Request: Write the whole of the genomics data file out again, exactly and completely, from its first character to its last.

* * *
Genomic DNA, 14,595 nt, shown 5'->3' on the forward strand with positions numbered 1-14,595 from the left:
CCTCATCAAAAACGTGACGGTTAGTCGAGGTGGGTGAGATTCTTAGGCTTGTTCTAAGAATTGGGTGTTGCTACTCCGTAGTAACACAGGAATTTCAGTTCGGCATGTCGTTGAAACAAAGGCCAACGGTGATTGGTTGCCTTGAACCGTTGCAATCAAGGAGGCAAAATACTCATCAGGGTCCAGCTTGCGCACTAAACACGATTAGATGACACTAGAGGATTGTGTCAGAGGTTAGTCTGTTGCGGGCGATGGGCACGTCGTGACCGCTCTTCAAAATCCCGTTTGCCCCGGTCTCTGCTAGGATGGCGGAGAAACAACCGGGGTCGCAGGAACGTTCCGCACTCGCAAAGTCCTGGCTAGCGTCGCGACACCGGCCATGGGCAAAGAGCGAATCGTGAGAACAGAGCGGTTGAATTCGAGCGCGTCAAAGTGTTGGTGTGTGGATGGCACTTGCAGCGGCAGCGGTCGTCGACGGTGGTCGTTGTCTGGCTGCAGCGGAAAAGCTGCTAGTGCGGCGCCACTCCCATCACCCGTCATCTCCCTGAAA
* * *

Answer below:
Genomic DNA, 14,595 nt, shown 5'->3' on the forward strand with positions numbered 1-14,595 from the left:
CCTCATCAAAAACGTGACGGTTAGTCGAGGTGGGTGAGATTCTTAGGCTTGTTCTAAGAATTGGGTGTTGCTACTCCGTAGTAACACAGGAATTTCAGTTCGGCATGTCGTTGAAACAAAGGCCAACGGTGATTGGTTGCCTTGAACCGTTGCAATCAAGGAGGCAAAATACTCATCAGGGTCCAGCTTGCGCACTAAACACGATTAGATGACACTAGAGGATTGTGTCAGAGGTTAGTCTGTTGCGGGCGATGGGCACGTCGTGACCGCTCTTCAAAATCCCGTTTGCCCCGGTCTCTGCTAGGATGGCGGAGAAACAACCGGGGTCGCAGGAACGTTCCGCACTCGCAAAGTCCTGGCTAGCGTCGCGACACCGGCCATGGGCAAAGAGCGAATCGTGAGAACAGAGCGGTTGAATTCGAGCGCGTCAAAGTGTTGGTGTGTGGATGGCACTTGCAGCGGCAGCGGTCGTCGACGGTGGTCGTTGTCTGGCTGCAGCGGAAAAGCTGCTAGTGCGGCGCCACTCCCATCACCCGTCATCTCCCTGAAA